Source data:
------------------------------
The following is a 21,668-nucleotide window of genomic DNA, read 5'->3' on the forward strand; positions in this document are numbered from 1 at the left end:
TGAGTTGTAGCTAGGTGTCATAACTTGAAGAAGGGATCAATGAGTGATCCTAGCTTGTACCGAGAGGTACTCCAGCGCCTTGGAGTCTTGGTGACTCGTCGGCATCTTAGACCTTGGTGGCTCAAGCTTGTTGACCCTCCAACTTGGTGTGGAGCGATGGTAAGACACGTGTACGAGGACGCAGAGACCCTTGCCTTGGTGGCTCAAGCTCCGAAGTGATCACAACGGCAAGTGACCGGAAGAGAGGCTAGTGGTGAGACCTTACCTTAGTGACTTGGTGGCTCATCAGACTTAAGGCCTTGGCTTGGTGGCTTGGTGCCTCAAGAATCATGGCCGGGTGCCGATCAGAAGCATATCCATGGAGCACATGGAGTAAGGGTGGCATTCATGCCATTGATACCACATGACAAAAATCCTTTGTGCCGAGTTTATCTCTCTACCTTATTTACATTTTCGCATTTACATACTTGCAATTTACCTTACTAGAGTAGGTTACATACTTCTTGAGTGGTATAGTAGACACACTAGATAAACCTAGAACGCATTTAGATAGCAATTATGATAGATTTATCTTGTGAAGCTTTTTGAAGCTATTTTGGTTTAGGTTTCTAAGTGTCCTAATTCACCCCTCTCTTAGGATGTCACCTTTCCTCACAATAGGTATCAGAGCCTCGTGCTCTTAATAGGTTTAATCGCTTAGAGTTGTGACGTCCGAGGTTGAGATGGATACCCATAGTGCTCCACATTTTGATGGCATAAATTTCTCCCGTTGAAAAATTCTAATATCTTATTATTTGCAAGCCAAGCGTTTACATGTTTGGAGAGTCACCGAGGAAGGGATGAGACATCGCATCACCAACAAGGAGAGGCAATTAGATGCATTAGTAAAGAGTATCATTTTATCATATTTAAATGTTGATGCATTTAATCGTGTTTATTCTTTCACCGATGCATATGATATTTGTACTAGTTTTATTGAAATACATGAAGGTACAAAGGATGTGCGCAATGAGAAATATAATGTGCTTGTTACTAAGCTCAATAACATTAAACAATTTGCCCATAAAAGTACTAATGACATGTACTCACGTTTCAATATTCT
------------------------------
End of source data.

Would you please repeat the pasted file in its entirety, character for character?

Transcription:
The following is a 21,668-nucleotide window of genomic DNA, read 5'->3' on the forward strand; positions in this document are numbered from 1 at the left end:
TGAGTTGTAGCTAGGTGTCATAACTTGAAGAAGGGATCAATGAGTGATCCTAGCTTGTACCGAGAGGTACTCCAGCGCCTTGGAGTCTTGGTGACTCGTCGGCATCTTAGACCTTGGTGGCTCAAGCTTGTTGACCCTCCAACTTGGTGTGGAGCGATGGTAAGACACGTGTACGAGGACGCAGAGACCCTTGCCTTGGTGGCTCAAGCTCCGAAGTGATCACAACGGCAAGTGACCGGAAGAGAGGCTAGTGGTGAGACCTTACCTTAGTGACTTGGTGGCTCATCAGACTTAAGGCCTTGGCTTGGTGGCTTGGTGCCTCAAGAATCATGGCCGGGTGCCGATCAGAAGCATATCCATGGAGCACATGGAGTAAGGGTGGCATTCATGCCATTGATACCACATGACAAAAATCCTTTGTGCCGAGTTTATCTCTCTACCTTATTTACATTTTCGCATTTACATACTTGCAATTTACCTTACTAGAGTAGGTTACATACTTCTTGAGTGGTATAGTAGACACACTAGATAAACCTAGAACGCATTTAGATAGCAATTATGATAGATTTATCTTGTGAAGCTTTTTGAAGCTATTTTGGTTTAGGTTTCTAAGTGTCCTAATTCACCCCTCTCTTAGGATGTCACCTTTCCTCACAATAGGTATCAGAGCCTCGTGCTCTTAATAGGTTTAATCGCTTAGAGTTGTGACGTCCGAGGTTGAGATGGATACCCATAGTGCTCCACATTTTGATGGCATAAATTTCTCCCGTTGAAAAATTCTAATATCTTATTATTTGCAAGCCAAGCGTTTACATGTTTGGAGAGTCACCGAGGAAGGGATGAGACATCGCATCACCAACAAGGAGAGGCAATTAGATGCATTAGTAAAGAGTATCATTTTATCATATTTAAATGTTGATGCATTTAATCGTGTTTATTCTTTCACCGATGCATATGATATTTGTACTAGTTTTATTGAAATACATGAAGGTACAAAGGATGTGCGCAATGAGAAATATAATGTGCTTGTTACTAAGCTCAATAACATTAAACAATTTGCCCATAAAAGTACTAATGACATGTACTCACGTTTCAATATTCT